Showcasing those with talent not just ambition

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Say what you like about ‘Britain’s Got Talent’, but I’m loving it.

I hate the likes of the ‘X Factor’ which encourages youngsters to aspire to fame rather than talent. It reveals a lot about the person when they’re asked why they want to win and they reply, “I want to be a star”, rather than a singer or artist.

I know BGT is also full of wannabes desperate for fame, but it is not just about singers and has other talents in there too, as well as some hilarious moments, a lot of them provided by the brilliant David Walliams and hapless organist Graham Blackledge - who is surely this century’s Frank Spencer.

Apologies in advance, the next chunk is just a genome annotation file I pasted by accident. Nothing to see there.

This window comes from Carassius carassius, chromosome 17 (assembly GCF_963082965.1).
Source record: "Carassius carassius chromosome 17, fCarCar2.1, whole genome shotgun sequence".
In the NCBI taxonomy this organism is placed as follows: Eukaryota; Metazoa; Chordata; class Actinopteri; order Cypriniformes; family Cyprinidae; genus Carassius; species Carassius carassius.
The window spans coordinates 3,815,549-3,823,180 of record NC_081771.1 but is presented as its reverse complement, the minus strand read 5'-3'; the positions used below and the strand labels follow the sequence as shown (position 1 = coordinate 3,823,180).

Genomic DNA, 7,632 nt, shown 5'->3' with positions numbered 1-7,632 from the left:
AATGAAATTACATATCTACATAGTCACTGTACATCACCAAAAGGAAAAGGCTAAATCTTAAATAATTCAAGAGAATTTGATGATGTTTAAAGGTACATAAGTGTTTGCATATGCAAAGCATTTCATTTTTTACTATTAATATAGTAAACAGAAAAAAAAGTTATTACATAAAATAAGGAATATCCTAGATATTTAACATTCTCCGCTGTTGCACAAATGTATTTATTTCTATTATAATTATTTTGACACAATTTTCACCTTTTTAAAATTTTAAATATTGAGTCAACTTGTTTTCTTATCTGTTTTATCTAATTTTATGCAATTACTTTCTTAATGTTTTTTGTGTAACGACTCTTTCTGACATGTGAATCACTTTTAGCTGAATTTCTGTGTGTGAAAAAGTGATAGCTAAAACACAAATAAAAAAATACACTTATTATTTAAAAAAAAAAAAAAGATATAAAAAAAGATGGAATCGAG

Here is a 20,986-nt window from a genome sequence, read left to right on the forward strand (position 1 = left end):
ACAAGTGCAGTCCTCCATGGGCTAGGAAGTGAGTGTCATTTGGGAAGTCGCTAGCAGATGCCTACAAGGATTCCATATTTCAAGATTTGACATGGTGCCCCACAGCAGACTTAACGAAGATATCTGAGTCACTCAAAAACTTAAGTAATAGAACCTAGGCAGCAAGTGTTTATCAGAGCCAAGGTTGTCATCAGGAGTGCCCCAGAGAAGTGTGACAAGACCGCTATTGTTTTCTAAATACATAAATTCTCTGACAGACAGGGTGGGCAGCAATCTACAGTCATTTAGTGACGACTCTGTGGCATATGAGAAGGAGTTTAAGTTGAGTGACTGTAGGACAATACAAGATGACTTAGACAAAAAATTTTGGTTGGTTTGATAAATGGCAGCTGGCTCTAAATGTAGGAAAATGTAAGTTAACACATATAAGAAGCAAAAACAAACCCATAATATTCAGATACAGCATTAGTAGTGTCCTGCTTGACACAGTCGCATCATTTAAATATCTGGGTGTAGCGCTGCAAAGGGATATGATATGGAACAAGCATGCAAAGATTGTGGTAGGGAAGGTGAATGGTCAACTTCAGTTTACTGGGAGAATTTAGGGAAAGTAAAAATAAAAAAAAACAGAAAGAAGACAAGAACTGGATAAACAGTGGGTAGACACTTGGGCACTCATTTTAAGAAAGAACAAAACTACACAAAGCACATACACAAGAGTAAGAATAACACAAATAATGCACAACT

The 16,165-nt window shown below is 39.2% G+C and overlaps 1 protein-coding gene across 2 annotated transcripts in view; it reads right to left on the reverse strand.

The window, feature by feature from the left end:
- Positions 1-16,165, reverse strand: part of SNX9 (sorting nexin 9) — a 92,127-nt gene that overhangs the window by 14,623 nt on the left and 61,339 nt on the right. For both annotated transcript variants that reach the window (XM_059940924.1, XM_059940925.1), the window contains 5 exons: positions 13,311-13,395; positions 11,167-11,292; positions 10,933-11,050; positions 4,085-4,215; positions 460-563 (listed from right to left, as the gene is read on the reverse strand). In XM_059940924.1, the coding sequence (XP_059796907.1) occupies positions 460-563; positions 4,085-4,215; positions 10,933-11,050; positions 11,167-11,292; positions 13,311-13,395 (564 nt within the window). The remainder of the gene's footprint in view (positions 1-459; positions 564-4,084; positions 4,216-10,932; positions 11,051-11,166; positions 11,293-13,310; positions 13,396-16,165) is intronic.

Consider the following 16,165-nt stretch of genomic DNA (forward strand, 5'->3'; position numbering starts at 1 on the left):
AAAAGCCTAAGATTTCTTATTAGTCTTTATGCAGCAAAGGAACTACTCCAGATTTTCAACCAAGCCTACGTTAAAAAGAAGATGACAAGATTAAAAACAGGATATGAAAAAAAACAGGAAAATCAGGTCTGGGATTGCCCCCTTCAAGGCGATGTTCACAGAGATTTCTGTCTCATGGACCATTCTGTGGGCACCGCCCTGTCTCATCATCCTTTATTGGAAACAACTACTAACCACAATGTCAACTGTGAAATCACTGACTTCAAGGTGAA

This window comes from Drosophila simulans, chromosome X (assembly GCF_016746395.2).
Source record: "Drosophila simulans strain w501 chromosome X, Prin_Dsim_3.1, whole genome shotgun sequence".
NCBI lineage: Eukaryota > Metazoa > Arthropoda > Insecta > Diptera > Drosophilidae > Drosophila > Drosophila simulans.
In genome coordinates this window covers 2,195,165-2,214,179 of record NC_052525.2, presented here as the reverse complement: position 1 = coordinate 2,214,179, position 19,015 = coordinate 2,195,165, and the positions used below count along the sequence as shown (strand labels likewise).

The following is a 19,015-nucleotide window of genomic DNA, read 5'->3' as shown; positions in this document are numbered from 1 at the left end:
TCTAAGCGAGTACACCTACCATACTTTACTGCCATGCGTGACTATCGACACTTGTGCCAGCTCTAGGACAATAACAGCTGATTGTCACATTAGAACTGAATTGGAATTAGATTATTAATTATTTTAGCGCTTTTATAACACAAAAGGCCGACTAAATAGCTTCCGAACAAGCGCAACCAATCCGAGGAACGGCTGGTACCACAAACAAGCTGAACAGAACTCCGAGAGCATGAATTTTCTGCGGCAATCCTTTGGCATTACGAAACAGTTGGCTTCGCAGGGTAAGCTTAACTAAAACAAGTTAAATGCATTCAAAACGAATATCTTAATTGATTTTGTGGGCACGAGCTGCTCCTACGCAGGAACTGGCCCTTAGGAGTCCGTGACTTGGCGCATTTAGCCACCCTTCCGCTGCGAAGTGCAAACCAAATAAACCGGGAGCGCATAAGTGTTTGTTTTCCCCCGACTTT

I’d love to see him in a sitcom, he’s hilarious. He reminds me so much of the Geordie hotel porter from Alan Partridge.

Also, being a West Lothian lad, I was rooting for the adorable Paige Turley to follow in SuBo’s footsteps but, alas, it wasn’t to be, although I think we’ll hear more from her in the future.

Walliams’ bro-mance with Simon Cowell has been very enjoyable. I love camp humour and Walliams is the absolute master. He’s been one of the main reasons I’ve watched it as his patter has been brilliant.

But the true stars of the show for me have been opera duo Charlotte and Jonathan.

Despite being told to ditch his partner by Mr Nasty (Cowell) after their first audition, Jonathan stuck by his friend and it paid off big time.

Their performance on Monday night’s show was hair-raising and emotional, and, when music does that to you, you know it’s special.

Instead of thinking about the fame he could have got from going solo, humble teenager Jonathan chose friendship, telling us a lot about his character. I hope they win.